India's Advertising Dilemma
As a developing nation, India has high hopes for its healthcare industry and the potential for medical travel. Overall, the government supports its growing private healthcare sector. However, the Medical Council of India maintains regulations barring physician and hospital advertising that--when taken at face value--are antiquated and anti-business.
For the past decade, as private healthcare organizations became more common in the region, the medical council has not enforced aspects of the Code of Medical Ethics that deem most forms of hospital and physician advertising as "unethical."
More recently, the Karnataka Medical Council warned practitioners of its position against advertising, as stated in the Code of Medical Ethics. KMC was moved to action because it had observed many hospitals advertising on a mass scale, including newspaper ads and billboards, the council's president told The Hindu newspaper.
In an e-mail conversation, Dharminder Nagar, MD, CEO of Paras Hospital, in Gurgaon, India, tells me that healthcare advertising in the nation is a fairly new phenomenon that has come about with the emergence of corporate, for-profit hospitals.
"As a hospital CEO, I believe the modern hospital marketing practices hold great value today and the need to implement these in the future will continue to grow," says Nagar. "Healthcare in India is at the cusp of explosive growth, and at the same time competition is bound to increase tremendously. Marketing of hospital services and differentiating the services for the public will become an important factor in attracting patients."
Some Indian hospitals carry on advertising their providers and services under the assumption that the medical council will continue turning a blind eye. Others don't wish to take the risk and instead seek alternative, legal methods. Nagar points out that holding public health programs and seminars that are promoted in local newspapers is a perfectly legal and effective way to promote Paras Hospital's services. "I believe that best international practices in hospital marketing will help us tremendously, but these need to be modified to suit the local legal and cultural context," he says.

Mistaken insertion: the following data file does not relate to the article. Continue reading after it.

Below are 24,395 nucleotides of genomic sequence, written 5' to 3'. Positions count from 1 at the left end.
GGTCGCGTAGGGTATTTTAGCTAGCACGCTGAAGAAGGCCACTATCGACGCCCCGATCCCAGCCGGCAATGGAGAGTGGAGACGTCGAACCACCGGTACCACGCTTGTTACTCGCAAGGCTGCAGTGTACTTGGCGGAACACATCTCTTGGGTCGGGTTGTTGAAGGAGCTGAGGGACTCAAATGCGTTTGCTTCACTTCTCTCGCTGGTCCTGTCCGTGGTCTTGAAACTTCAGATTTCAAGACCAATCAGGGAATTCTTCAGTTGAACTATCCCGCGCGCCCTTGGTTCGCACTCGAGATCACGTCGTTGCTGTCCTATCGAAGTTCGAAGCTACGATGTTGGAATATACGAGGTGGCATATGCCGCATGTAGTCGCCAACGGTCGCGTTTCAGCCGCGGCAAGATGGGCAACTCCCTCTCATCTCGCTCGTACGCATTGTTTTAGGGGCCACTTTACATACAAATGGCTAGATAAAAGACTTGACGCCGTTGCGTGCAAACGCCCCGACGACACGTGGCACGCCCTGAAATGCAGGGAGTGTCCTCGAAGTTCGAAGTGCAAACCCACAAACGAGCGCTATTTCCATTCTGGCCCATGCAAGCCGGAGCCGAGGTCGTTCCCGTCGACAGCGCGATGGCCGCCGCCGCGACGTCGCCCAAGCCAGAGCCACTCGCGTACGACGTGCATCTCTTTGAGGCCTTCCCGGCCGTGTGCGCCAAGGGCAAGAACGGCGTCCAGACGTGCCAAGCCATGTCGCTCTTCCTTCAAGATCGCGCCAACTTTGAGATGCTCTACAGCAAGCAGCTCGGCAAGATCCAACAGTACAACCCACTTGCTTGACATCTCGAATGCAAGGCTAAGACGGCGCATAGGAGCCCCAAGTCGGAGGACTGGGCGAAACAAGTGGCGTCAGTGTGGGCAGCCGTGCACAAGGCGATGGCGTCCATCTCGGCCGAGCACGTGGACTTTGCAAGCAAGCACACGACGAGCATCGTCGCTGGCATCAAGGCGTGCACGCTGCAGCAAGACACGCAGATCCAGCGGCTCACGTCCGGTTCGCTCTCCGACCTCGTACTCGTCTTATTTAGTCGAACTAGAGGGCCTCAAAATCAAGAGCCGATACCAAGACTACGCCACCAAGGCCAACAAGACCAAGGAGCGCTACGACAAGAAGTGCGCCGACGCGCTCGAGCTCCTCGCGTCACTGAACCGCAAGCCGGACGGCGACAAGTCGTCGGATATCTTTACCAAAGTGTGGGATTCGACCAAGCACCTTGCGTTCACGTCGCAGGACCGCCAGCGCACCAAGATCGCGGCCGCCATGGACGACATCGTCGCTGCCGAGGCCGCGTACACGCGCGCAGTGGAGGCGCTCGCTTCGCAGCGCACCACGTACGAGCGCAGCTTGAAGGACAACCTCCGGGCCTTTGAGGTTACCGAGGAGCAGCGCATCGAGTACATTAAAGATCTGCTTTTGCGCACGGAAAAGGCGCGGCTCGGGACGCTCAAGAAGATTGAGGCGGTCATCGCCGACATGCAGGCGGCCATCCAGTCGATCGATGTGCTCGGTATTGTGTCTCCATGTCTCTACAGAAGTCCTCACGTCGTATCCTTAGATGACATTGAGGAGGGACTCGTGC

Perhaps it's my cultural bias as a Westerner, but I still can't shake the feeling that this country's Code of Medical Ethics in its current form is too rigid and onerous. As an emerging industry in a developing country, India's private hospitals face many obstacles, from adopting the latest technology and medical procedures to attracting and maintaining clinical staff.
To support the growth of this business sector, hospital CEOs should be urged to embrace modern business practices that include promoting their services to the public, so long as the content of these messages is ethical and factual. Instead, the medical council retains a code that is anti-business and perhaps impossible to enforce. This invites noncompliance and, as a byproduct, punishes those institutions that abide by the regulation.
Moreover, the spread of talent and technology is not enough to globalize the business of healthcare. Governments worldwide need to support the industry, and healthcare institutions need to promote best practices in health system administration. The end result will be better choice of healthcare providers as well as better access to state-of-the-art healthcare.
As for those best-practices in healthcare marketing, I wrote about what some of the top U.S. health systems are doing in HealthLeaders magazine last year. That was an article I took pleasure in writing because I consider myself something of a life-long student of communication. It troubles me when others hold views that marketing and advertising are by their very nature unethical.
No, advertising and marketing can both support the business of healthcare and provide the pubic with tools to make informed decisions. There's nothing unethical about that.
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